1. Biochemistry and Chemical Biology
  2. Cell Biology
Download icon

Science Forum: The Brazilian Reproducibility Initiative

  1. Olavo B Amaral  Is a corresponding author
  2. Kleber Neves
  3. Ana P Wasilewska-Sampaio
  4. Clarissa FD Carneiro
  1. Federal University of Rio de Janeiro, Brazil
Feature Article
  • Cited 4
  • Views 1,972
  • Annotations
Cite this article as: eLife 2019;8:e41602 doi: 10.7554/eLife.41602

Abstract

Most efforts to estimate the reproducibility of published findings have focused on specific areas of research, even though science is usually assessed and funded on a regional or national basis. Here we describe a project to assess the reproducibility of findings in biomedical science published by researchers based in Brazil. The Brazilian Reproducibility Initiative is a systematic, multi-center effort to repeat between 60 and 100 experiments: the project will focus on a set of common laboratory methods, repeating each experiment in three different laboratories. The results, due in 2021, will allow us to estimate the level of reproducibility of biomedical science in Brazil, and to investigate what the published literature can tell us about the reproducibility of research in a given area.

Article and author information

Author details

  1. Olavo B Amaral

    Institute of Medical Biochemistry Leopoldo de Meis, Federal University of Rio de Janeiro, Rio de Janeiro, Brazil
    For correspondence
    olavo@bioqmed.ufrj.br
    Competing interests
    The authors declare that no competing interests exist.
    ORCID icon "This ORCID iD identifies the author of this article:" 0000-0002-4299-8978
  2. Kleber Neves

    Institute of Medical Biochemistry Leopoldo de Meis, Federal University of Rio de Janeiro, Rio de Janeiro, Brazil
    Competing interests
    The authors declare that no competing interests exist.
  3. Ana P Wasilewska-Sampaio

    Institute of Medical Biochemistry Leopoldo de Meis, Federal University of Rio de Janeiro, Rio de Janeiro, Brazil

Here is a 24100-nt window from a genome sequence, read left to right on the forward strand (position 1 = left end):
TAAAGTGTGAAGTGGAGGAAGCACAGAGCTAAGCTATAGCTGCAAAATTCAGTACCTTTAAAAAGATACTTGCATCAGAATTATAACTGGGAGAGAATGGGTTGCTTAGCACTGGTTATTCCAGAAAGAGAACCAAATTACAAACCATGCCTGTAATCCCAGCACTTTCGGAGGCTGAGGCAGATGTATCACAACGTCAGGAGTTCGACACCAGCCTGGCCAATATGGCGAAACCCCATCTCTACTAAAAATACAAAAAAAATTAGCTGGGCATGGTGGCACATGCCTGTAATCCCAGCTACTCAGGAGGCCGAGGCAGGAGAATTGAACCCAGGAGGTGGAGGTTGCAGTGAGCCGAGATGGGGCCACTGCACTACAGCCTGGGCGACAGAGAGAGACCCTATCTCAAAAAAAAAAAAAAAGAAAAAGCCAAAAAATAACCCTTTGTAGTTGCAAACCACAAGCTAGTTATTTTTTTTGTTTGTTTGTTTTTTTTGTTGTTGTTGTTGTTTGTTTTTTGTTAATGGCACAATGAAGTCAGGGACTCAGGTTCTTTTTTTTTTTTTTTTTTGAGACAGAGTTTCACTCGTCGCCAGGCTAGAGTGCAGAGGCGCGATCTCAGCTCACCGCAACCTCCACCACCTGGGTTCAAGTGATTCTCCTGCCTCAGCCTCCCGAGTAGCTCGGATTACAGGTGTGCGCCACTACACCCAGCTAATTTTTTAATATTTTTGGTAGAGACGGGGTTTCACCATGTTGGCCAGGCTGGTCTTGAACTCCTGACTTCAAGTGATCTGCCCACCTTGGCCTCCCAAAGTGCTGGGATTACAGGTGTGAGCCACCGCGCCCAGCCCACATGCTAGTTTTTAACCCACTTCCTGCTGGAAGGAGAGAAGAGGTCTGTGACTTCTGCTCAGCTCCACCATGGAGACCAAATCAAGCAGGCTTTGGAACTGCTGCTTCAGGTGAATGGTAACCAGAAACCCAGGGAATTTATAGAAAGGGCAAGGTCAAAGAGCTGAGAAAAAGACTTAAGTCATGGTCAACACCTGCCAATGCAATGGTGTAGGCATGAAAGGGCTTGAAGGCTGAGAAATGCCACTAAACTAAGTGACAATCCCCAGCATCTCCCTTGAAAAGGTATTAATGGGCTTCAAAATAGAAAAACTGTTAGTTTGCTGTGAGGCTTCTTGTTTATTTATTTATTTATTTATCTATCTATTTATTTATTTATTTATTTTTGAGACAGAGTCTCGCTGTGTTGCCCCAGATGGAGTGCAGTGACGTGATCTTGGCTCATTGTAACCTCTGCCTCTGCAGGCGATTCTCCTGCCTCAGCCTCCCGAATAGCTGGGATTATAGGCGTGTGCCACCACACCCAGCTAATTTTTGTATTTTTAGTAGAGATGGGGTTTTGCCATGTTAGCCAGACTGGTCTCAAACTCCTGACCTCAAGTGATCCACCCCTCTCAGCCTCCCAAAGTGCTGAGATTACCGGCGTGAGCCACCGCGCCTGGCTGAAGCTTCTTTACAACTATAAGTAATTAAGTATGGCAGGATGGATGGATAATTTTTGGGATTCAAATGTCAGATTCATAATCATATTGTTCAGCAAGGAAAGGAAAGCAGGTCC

Competing interests
    The authors declare that no competing interests exist.
  4. Clarissa FD Carneiro

    Institute of Medical Biochemistry Leopoldo de Meis, Federal University of Rio de Janeiro, Rio de Janeiro, Brazil
    Competing interests
    The authors declare that no competing interests exist.
    ORCID icon "This ORCID iD identifies the author of this article:" 0000-0001-8127-0034

Funding

Instituto Serrapilheira

  • Olavo B Amaral

CNPq

  • Clarissa FD Carneiro

The project's funder (Instituto Serrapilheira) made suggestions on the study design, but had no role in data collection and interpretation, or in the decision to submit the work for publication. K. N. and A.P.W.S. are supported by post-doctoral scholarships within this project. C.F.D.C. is supported by a PhD scholarship from CNPq.

Reviewing Editor

  1. Peter A Rodgers, eLife, United Kingdom

Publication history

  1. Received: September 3, 2018
  2. Accepted: January 25, 2019
  3. Accepted Manuscript published: February 5, 2019 (version 1)
  4. Version of Record published: February 13, 2019 (version 2)

Copyright

© 2019, Amaral et al.

This article is distributed under the terms of the Creative Commons Attribution License permitting unrestricted use and redistribution provided that the original author and source are credited.

Metrics

  • 1,972